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Very Low Cost Real-Time Recording of Intra-Operative Cardio-Respiratory Data over the Internet A Definite Reality?

Very Low Cost Real-Time Recording of Intra-Operative Cardio-Respiratory Data over the Internet A Definite Reality?

Anesthesiology Abstracts of Scientific Papers Annual Meeting (2001): Abstract No A-520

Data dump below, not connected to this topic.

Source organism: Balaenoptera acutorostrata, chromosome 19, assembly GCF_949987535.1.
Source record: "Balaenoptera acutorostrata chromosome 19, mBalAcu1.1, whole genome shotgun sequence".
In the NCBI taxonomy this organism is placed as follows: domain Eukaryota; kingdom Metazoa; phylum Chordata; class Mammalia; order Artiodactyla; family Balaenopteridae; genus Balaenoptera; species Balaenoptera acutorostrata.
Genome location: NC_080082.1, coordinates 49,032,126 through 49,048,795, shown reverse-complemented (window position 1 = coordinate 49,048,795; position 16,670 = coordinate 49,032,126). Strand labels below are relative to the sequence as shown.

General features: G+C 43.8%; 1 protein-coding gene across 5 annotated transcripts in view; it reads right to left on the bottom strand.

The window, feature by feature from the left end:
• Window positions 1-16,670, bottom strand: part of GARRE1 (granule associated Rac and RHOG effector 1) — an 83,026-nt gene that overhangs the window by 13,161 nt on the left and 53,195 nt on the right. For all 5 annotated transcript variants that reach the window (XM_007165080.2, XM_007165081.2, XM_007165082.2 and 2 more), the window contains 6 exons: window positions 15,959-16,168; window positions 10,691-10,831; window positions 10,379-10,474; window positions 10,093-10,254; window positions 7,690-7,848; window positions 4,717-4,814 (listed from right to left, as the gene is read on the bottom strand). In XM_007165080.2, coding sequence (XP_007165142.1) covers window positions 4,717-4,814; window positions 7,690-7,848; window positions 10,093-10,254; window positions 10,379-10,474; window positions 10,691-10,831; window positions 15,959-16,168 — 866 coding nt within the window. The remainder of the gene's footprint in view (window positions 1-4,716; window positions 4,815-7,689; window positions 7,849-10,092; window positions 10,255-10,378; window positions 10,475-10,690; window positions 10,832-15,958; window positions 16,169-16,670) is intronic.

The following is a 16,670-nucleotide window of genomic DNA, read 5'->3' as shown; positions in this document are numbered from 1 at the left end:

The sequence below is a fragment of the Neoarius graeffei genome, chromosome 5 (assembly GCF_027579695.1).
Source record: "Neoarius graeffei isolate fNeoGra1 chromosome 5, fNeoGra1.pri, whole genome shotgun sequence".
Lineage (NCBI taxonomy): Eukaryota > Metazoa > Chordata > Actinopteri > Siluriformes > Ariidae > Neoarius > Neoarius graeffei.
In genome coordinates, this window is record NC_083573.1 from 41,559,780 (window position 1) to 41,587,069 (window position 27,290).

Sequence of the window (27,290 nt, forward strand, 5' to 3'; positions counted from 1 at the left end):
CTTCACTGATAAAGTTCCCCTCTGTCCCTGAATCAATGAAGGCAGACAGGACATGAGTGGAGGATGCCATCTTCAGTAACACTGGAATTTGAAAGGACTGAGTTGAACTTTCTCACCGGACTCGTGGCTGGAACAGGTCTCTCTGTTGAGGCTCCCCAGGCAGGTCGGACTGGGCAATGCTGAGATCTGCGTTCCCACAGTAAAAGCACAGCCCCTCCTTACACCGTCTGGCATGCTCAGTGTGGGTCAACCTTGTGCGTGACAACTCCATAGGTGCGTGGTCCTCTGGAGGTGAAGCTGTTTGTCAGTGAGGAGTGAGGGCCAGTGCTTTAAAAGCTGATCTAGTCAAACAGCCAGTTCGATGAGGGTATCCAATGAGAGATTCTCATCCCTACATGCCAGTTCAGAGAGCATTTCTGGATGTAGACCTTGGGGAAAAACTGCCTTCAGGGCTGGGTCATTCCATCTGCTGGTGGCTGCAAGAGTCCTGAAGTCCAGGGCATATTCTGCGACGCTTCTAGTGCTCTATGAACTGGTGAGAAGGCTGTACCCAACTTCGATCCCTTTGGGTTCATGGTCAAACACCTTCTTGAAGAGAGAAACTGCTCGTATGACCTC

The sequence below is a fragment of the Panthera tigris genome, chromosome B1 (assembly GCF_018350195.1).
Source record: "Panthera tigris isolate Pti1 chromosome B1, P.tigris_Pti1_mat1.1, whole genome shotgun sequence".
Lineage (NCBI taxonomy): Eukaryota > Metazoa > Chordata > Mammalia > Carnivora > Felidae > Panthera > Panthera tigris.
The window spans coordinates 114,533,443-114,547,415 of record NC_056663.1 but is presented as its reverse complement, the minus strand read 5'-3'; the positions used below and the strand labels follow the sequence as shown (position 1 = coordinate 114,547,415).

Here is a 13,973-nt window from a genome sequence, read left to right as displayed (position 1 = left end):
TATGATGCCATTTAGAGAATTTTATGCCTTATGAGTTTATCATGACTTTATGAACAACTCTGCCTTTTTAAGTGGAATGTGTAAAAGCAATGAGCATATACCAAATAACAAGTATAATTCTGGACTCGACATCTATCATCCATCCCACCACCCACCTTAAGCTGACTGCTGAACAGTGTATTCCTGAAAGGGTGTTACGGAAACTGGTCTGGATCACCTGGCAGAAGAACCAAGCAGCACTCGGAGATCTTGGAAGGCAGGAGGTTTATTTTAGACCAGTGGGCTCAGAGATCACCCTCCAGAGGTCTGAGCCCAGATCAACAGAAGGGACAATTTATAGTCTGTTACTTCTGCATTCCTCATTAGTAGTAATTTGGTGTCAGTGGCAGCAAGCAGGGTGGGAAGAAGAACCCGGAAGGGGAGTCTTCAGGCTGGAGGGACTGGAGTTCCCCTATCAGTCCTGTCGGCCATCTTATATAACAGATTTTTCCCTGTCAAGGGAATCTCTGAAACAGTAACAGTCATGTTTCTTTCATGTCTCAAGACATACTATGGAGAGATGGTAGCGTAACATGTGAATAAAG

Introduction: Hand-written records have been continuously suspected for lack of accuracy, biasing and non-portability. Sampling frequencies that are clearly above the human limits (considering patient care) are required to faithfully record transient life threatening episodes during anesthesia. Therefore, computer-assisted recording systems have been developed to facilitate the anesthesiologist logging tasks. However, the majority of such systems are expensive or require a dedicated connection to every monitor. Our operating rooms are presently equipped with a GE-Marquette cardio-respiratory monitors, that are interconnected in an isolated data network called Marquette Unity Network (MUN). Over this network, they are able to interchange information using the UDP/IP stack with a well-defined proprietary protocol. A flexible and inexpensive (based on a single PC) system that allows simultaneous remote recording of cardio-respiratory parameters from unlimited operating rooms is presented. Methods: A connection from a personal computer (PC) through the MUN was installed. Two programs were developed using object-oriented programming techniques in C to allow recording of intra-operative information. One program acts as a daemon. It runs in the background and continuously captures information about every monitor in the network, such as location, type and IP address. This daemon does not introduce additional traffic into the MUN, it just listens to every packet circulating in the network, filtering and processing only those that offer information about the monitors. The second program acts as a client, sending data requests to the monitors, parsing the information received and logging the cardio-respiratory parameters into a delimited ASCII text file. The program receives as arguments the monitor's IP address (from the first program) and the sampling interval in seconds (defined by the user). In order to reduce CPU utilization between samples, the process is placed in a sleep mode (low CPU usage) between sampling intervals. Since every operating room has different needs, they offer different parameters to be monitored. Hence, the program detects the information offered by each monitor and formats the output file accordingly. In a remote recording system like this, it is imperative to recognize erroneous values due to artifacts, such as lead failure or operative events. Therefore, the client program retrieves such information directly from the monitors at the time of measurement, adding it to the log file as an annotation to the wrong value. Results: To demonstrate the system's low utilization of resources, the programs were tested on an Intel Pentium system (at 75 MHz) equipped with 16 Mbytes of RAM. The operating system used was Microsoft Windows 98. However, it should be noted that the code is portable between any Win32 operating system. Using a sampling interval of 10 seconds, heart rate, blood pressure (mean, systolic and diastolic), arterial pressure (mean, systolic and diastolic), mean central venous pressure, temperature, oxygen saturation, and cardiac output parameters were recorded during robot-assisted minimally invasive direct coronary artery bypass surgery. The resulting log file, without any type of compression, has a length of 358 Kbytes (less than 0.001% of the space available in most commercial hard disks). Simultaneously, processor load (percentage of time that the processor is not idle) was measured, obtaining average variations of 5% (+-1%) for the first instance of the client application and 2% (+-1%) for successive instances. Discussion: Cost-efficient computer assisted recording systems like this, offer the possibility for the creation of extensive high-quality intra-operative data sets that could increase the quality and reliability of anesthesia simulators and computer models, by eliminating bias, and detecting transient responses of extremely short duration. Even more, this information could be observed by any device currently used to access the Internet (since security can be ensured by several methods).

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